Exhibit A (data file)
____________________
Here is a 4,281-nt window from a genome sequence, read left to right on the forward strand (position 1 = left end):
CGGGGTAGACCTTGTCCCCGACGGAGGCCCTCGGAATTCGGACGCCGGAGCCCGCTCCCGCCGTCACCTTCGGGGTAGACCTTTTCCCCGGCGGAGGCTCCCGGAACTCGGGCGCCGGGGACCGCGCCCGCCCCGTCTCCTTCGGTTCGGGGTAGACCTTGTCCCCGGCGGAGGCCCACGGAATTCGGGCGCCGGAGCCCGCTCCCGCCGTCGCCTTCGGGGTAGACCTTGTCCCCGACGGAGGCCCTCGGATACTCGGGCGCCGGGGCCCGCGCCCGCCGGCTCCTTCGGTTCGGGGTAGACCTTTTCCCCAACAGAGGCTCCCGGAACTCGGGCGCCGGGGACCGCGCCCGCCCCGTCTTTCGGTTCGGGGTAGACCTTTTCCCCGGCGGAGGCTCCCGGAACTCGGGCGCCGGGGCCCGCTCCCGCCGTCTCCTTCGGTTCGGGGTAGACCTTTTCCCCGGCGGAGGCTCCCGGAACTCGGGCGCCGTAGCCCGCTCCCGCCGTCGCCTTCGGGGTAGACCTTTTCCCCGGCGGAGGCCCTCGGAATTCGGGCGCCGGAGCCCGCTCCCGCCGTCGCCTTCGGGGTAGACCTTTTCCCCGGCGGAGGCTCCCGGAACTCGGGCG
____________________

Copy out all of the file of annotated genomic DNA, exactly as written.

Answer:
Here is a 4,281-nt window from a genome sequence, read left to right on the forward strand (position 1 = left end):
CGGGGTAGACCTTGTCCCCGACGGAGGCCCTCGGAATTCGGACGCCGGAGCCCGCTCCCGCCGTCACCTTCGGGGTAGACCTTTTCCCCGGCGGAGGCTCCCGGAACTCGGGCGCCGGGGACCGCGCCCGCCCCGTCTCCTTCGGTTCGGGGTAGACCTTGTCCCCGGCGGAGGCCCACGGAATTCGGGCGCCGGAGCCCGCTCCCGCCGTCGCCTTCGGGGTAGACCTTGTCCCCGACGGAGGCCCTCGGATACTCGGGCGCCGGGGCCCGCGCCCGCCGGCTCCTTCGGTTCGGGGTAGACCTTTTCCCCAACAGAGGCTCCCGGAACTCGGGCGCCGGGGACCGCGCCCGCCCCGTCTTTCGGTTCGGGGTAGACCTTTTCCCCGGCGGAGGCTCCCGGAACTCGGGCGCCGGGGCCCGCTCCCGCCGTCTCCTTCGGTTCGGGGTAGACCTTTTCCCCGGCGGAGGCTCCCGGAACTCGGGCGCCGTAGCCCGCTCCCGCCGTCGCCTTCGGGGTAGACCTTTTCCCCGGCGGAGGCCCTCGGAATTCGGGCGCCGGAGCCCGCTCCCGCCGTCGCCTTCGGGGTAGACCTTTTCCCCGGCGGAGGCTCCCGGAACTCGGGCG